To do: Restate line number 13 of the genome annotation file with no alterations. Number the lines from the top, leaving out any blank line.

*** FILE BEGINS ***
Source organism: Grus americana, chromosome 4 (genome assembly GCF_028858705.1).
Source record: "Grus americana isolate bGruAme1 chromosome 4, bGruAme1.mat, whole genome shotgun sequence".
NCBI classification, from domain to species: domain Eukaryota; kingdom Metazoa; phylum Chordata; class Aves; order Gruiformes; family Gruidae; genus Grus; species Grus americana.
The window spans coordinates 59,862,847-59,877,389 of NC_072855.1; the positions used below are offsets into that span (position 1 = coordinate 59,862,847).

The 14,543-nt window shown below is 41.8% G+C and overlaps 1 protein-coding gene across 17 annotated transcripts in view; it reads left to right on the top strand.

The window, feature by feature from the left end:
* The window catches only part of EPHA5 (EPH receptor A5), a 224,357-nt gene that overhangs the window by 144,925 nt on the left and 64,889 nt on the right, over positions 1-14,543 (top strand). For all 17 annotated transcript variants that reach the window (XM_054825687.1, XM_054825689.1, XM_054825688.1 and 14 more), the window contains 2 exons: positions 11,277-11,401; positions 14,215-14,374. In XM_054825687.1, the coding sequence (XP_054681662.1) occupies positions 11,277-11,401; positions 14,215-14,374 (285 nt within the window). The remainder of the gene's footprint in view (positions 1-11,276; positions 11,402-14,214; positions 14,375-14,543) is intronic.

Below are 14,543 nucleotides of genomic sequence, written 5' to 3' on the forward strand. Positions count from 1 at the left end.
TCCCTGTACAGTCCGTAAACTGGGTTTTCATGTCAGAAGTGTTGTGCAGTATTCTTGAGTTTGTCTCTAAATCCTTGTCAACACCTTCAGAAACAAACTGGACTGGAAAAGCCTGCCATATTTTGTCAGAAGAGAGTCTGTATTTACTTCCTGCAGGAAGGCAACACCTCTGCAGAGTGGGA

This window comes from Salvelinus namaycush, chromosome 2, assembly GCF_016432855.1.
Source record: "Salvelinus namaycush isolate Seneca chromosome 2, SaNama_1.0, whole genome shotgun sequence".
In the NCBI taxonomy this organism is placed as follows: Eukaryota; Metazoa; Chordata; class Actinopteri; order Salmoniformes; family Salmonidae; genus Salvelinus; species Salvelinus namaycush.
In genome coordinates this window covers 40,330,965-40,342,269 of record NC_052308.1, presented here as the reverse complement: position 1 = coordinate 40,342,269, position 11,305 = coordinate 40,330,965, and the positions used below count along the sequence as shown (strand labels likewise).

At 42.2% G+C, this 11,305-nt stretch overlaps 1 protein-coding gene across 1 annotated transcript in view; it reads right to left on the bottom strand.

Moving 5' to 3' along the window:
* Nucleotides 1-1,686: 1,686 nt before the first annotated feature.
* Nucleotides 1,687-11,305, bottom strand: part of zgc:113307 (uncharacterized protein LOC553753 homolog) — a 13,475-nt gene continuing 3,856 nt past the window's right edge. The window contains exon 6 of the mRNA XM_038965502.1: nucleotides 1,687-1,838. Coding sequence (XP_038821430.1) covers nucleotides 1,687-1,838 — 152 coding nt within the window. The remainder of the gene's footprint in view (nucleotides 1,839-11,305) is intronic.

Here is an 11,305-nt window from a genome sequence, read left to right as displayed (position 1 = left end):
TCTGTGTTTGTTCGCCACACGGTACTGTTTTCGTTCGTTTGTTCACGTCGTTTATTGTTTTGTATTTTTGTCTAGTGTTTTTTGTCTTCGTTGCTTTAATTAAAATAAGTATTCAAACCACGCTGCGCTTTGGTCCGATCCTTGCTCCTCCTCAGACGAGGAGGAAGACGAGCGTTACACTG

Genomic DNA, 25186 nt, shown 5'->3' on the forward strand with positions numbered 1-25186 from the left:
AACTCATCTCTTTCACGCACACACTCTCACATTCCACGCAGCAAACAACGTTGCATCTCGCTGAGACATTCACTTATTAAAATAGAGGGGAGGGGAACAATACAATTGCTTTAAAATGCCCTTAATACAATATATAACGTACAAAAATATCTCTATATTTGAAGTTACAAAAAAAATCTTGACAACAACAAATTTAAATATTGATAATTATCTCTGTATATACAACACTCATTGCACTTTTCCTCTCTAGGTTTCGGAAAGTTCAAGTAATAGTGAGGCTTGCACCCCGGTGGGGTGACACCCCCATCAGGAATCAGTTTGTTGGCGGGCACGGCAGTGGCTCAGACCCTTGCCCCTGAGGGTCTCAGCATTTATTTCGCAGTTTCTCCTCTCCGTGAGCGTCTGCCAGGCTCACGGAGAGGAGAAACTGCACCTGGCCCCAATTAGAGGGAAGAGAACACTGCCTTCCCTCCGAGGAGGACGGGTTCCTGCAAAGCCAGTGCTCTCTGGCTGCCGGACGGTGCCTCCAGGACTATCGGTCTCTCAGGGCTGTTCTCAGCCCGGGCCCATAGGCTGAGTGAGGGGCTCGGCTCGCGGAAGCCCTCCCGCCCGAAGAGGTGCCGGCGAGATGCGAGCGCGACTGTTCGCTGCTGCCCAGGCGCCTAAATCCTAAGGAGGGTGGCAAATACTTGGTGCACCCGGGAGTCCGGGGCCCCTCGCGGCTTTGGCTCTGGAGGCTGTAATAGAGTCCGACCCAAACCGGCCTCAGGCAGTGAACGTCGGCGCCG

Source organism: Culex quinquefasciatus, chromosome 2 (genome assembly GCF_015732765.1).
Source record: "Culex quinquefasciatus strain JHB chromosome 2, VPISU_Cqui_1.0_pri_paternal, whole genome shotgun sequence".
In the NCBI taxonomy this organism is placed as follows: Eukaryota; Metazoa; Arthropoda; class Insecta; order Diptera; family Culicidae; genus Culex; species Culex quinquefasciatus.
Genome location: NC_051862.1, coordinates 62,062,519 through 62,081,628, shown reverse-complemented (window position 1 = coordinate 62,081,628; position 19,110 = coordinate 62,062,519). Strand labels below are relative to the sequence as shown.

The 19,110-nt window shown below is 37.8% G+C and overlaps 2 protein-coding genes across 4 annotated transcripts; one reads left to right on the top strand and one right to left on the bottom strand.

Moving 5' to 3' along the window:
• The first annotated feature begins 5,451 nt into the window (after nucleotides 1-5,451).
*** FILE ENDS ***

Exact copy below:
In genome coordinates this window covers 40,330,965-40,342,269 of record NC_052308.1, presented here as the reverse complement: position 1 = coordinate 40,342,269, position 11,305 = coordinate 40,330,965, and the positions used below count along the sequence as shown (strand labels likewise).